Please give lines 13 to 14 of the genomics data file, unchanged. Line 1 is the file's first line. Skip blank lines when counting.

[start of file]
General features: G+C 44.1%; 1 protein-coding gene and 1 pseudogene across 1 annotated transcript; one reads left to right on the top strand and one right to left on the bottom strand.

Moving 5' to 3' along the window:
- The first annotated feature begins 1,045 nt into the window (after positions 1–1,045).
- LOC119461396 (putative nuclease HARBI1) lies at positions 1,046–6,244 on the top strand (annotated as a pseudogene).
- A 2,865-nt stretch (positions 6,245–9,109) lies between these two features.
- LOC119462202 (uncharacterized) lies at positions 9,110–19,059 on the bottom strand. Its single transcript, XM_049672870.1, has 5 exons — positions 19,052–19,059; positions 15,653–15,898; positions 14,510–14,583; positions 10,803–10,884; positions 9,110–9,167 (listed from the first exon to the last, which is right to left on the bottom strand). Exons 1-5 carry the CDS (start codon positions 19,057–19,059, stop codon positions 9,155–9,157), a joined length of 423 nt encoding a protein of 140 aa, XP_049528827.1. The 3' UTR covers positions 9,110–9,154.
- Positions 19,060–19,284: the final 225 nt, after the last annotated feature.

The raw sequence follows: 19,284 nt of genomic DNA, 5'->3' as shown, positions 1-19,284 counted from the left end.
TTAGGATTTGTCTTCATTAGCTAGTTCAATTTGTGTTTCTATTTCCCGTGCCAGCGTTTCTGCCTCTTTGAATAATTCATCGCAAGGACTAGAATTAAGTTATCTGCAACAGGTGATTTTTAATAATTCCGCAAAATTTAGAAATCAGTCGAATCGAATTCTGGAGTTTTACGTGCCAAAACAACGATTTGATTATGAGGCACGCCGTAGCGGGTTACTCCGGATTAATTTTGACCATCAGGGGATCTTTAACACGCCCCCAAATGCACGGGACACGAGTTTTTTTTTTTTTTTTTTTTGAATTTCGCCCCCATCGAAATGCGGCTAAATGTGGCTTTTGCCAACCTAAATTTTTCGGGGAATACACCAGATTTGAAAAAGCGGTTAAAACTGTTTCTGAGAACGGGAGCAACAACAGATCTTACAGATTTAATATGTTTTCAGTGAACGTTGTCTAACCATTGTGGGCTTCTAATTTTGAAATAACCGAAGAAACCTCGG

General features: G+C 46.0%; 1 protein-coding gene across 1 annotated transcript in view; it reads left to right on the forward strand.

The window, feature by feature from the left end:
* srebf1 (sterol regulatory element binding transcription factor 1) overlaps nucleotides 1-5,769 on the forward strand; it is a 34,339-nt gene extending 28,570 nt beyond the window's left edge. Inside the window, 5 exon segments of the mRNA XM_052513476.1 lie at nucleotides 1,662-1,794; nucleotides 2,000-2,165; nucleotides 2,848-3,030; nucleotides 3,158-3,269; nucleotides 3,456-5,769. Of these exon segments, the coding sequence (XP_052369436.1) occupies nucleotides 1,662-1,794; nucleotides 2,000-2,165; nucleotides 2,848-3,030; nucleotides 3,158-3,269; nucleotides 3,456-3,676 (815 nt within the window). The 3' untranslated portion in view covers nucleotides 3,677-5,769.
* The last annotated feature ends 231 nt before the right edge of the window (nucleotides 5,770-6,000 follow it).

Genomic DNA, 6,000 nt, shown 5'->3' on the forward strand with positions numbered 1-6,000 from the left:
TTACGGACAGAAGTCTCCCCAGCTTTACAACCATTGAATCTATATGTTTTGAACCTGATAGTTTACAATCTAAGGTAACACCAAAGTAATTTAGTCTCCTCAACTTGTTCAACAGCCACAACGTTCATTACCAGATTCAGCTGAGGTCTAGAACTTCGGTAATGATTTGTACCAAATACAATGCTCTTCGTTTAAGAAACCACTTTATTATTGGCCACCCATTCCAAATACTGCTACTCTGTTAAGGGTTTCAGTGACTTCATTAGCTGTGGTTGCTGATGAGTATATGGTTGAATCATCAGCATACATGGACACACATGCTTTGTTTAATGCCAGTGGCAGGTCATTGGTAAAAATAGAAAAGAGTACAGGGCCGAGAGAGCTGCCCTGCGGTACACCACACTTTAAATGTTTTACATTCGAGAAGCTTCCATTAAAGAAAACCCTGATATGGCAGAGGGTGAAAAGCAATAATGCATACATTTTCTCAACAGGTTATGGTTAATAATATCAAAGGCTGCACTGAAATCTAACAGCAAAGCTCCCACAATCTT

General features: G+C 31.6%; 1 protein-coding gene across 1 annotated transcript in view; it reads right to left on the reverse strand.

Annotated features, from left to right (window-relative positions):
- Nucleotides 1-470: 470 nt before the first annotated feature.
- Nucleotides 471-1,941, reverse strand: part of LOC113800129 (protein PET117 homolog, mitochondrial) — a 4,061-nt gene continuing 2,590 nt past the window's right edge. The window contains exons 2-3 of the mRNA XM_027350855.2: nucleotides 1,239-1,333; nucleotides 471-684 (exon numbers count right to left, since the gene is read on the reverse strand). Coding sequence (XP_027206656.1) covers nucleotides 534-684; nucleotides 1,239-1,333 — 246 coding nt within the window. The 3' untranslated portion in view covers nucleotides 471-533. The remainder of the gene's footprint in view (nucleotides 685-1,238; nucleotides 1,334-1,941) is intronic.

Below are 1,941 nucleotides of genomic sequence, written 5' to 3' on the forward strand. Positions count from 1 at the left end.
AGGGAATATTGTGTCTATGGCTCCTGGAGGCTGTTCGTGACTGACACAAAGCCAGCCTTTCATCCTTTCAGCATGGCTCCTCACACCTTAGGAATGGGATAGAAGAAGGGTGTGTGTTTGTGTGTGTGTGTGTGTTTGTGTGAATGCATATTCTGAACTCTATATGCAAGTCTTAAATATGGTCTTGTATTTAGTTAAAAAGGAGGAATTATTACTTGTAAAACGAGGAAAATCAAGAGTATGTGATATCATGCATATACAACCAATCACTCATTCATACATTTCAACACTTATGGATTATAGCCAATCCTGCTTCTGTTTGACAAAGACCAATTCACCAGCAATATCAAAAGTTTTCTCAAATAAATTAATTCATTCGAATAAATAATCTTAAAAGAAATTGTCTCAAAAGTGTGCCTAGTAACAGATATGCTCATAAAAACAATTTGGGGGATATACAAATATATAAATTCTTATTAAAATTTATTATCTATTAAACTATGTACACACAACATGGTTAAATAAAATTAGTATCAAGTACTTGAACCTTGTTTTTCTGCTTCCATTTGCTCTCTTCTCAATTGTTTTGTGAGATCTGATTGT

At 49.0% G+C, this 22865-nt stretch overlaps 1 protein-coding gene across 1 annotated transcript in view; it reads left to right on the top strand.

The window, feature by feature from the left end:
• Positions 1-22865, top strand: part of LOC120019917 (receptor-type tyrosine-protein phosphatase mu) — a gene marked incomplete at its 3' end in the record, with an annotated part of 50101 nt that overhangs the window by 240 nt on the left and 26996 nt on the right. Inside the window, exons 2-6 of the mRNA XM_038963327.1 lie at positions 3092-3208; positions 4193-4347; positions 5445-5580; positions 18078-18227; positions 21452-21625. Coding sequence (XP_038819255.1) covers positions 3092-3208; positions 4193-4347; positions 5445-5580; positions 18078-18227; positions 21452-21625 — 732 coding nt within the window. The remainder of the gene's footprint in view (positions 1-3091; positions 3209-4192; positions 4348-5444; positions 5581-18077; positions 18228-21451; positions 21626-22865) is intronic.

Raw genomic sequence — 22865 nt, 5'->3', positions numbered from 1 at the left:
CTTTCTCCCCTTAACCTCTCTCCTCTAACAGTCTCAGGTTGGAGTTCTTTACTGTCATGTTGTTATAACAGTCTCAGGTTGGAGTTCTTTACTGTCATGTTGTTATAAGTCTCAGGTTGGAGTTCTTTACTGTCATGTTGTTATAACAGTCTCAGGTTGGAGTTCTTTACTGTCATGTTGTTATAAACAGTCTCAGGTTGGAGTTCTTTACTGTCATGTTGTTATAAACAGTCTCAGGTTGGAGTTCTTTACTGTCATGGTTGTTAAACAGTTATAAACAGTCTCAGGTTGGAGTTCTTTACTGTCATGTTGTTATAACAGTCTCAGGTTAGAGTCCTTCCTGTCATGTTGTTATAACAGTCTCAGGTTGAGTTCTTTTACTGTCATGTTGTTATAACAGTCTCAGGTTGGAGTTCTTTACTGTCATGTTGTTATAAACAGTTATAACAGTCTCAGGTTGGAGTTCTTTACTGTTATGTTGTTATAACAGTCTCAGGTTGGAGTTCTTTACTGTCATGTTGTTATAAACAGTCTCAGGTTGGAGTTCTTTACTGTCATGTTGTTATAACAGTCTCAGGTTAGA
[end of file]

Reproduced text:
* The last annotated feature ends 231 nt before the right edge of the window (nucleotides 5,770-6,000 follow it).

Genomic DNA, 6,000 nt, shown 5'->3' on the forward strand with positions numbered 1-6,000 from the left: